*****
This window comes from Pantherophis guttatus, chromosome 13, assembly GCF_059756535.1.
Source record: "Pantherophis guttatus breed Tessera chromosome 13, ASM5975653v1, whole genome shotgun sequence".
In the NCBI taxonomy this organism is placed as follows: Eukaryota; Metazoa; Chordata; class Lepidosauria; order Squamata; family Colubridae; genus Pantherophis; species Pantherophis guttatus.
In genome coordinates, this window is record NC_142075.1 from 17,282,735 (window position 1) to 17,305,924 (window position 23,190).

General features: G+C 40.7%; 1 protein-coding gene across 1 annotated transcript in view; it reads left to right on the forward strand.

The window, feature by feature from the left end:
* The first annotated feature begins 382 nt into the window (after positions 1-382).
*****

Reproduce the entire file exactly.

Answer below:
This window comes from Pantherophis guttatus, chromosome 13, assembly GCF_059756535.1.
Source record: "Pantherophis guttatus breed Tessera chromosome 13, ASM5975653v1, whole genome shotgun sequence".
In the NCBI taxonomy this organism is placed as follows: Eukaryota; Metazoa; Chordata; class Lepidosauria; order Squamata; family Colubridae; genus Pantherophis; species Pantherophis guttatus.
In genome coordinates, this window is record NC_142075.1 from 17,282,735 (window position 1) to 17,305,924 (window position 23,190).

General features: G+C 40.7%; 1 protein-coding gene across 1 annotated transcript in view; it reads left to right on the forward strand.

The window, feature by feature from the left end:
* The first annotated feature begins 382 nt into the window (after positions 1-382).